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Renal nerves drive interstitial fibrogenesis in obstructive nephropathy.

Kim J, Padanilam BJ.

J Am Soc Nephrol. 2013 Feb;24(2):229-42.

Department of Cellular and Integrative Physiology, University of Nebraska Medical Center, Omaha, Nebraska 68198-5850, USA.

 

Abstract

The signals that drive fibrogenesis after an initiating insult to the kidney are incompletely understood. Here, we report that renal nerve stimulation after ureteral obstruction is the primary profibrotic signal and that renal denervation prevents both fibrogenesis and the inflammatory cascade. Local infusion of neural factors, norepinephrine, and calcitonin gene-related peptide (CGRP) in denervated kidneys mimicked the fibrotic response observed in innervated obstructed kidneys. Norepinephrine and CGRP act through the {Alpha}(2)-adrenergic receptor and CGRP receptor, respectively, because blocking these receptors prevented fibrosis, the inflammatory response, and tubular cell death. In tubular epithelial cells, both norepinephrine and CGRP induced apoptosis and the release of profibrotic factors capable of stimulating the differentiation of fibroblasts to myofibroblasts. In conclusion, these data suggest that nerve-derived signaling molecules may drive renal fibrosis and that their suppression may be a therapeutic approach to fibrosis prevention.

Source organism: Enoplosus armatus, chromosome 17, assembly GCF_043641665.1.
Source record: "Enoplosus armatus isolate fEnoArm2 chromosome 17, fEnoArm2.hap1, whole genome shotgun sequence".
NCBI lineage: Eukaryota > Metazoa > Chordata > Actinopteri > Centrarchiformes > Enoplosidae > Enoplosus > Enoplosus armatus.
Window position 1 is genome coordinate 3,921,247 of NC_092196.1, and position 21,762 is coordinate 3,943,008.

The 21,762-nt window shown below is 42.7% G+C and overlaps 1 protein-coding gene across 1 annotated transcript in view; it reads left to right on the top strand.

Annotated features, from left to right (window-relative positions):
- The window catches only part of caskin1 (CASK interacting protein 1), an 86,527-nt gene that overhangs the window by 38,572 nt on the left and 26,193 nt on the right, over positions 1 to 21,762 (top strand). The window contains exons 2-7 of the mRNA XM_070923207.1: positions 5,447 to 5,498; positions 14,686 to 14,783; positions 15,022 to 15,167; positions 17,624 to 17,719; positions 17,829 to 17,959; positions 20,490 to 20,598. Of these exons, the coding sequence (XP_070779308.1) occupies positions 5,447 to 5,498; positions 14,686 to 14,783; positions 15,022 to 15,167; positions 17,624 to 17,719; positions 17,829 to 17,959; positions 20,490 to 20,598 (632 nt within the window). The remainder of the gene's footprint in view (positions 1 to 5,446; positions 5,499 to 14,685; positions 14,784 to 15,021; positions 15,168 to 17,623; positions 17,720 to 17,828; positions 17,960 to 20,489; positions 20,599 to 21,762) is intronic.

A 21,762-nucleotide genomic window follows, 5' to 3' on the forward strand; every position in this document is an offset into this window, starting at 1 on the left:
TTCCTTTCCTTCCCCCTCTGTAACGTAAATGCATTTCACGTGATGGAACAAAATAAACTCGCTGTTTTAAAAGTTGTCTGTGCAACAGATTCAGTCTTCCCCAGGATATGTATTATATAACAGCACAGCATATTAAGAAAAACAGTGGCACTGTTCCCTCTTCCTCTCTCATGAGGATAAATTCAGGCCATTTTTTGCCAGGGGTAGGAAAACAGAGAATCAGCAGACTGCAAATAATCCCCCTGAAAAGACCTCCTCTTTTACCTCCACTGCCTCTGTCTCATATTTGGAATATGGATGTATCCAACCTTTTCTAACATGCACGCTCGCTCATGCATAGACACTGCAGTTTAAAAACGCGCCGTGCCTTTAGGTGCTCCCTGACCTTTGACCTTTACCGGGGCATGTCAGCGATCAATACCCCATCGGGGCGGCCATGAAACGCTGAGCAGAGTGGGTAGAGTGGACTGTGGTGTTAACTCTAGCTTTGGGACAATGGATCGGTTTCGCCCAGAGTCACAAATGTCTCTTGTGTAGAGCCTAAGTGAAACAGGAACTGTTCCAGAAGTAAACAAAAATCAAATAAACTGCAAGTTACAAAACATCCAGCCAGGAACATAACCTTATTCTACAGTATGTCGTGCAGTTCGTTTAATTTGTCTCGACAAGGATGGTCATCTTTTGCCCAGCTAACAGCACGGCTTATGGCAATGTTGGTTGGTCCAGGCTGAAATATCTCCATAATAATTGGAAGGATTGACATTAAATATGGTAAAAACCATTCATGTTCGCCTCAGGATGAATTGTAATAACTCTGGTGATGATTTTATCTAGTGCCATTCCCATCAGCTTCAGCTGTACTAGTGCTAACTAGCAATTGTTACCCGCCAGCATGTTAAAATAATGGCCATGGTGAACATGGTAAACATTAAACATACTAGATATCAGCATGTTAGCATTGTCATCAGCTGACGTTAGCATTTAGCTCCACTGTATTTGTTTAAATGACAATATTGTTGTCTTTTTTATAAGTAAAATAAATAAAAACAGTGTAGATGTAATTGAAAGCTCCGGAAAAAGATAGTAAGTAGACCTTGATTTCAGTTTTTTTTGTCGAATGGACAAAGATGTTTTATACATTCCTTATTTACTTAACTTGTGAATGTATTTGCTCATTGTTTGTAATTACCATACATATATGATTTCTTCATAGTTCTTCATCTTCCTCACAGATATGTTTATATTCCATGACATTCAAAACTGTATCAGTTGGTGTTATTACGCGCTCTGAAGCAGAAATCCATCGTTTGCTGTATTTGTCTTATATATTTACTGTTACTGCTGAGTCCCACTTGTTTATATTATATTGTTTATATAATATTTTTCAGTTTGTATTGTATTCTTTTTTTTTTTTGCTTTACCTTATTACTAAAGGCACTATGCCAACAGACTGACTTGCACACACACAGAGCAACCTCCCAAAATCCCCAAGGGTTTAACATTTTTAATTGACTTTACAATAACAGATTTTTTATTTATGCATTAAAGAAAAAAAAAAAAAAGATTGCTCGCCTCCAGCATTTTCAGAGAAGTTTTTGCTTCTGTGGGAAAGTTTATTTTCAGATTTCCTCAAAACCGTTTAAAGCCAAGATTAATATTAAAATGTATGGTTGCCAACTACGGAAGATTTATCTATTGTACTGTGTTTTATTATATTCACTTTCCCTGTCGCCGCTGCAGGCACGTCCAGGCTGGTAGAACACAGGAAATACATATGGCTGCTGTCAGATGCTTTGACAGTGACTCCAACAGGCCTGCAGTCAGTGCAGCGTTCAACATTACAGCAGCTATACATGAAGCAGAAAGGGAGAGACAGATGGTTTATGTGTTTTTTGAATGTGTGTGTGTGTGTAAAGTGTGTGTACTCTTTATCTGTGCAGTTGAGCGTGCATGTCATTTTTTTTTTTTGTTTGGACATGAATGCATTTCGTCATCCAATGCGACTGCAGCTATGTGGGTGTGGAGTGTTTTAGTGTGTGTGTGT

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Additional Information

Although fibrogenesis is the final common pathway that leads to end-stage renal disease, there is little information available regarding the primary signals that drive fibrogenesis. Our studies indicate the novel paradigm that renal denervation can prevent renal fibrosis and inflammation in obstructive nephropathy. This result suggests that renal nerve stimulation may be the primary mechanism and nerve-derived factors may play key role in instigating fibrogenesis and inflammation in the kidney.

Based on our data, the release of two neuropeptides, calcitonin gene-related peptide (CGRP) and norepinephrine (NE), are required to instigate fibrogenesis. The NE and CGRP released by the renal nerves may activate apoptotic/necrotic, fibrogenic and inflammatory signaling pathways in various renal cells with the ensuing tubular atrophy, inflammation and myofibroblast differentiation resulting in progression of fibrosis and chronic kidney disease.  Inhibition of CGRP and/or NE or intervening in their signaling pathways may offer opportunities to design novel therapeutic approaches to treat chronic kidney disease.

Figure legend

A schema of the proposed Nerve-induced signaling pathway leading to interstitial fibrogenesis.

Renal Nerves Drive Interstitial Fibrogenesis in Obstructive Nephropathy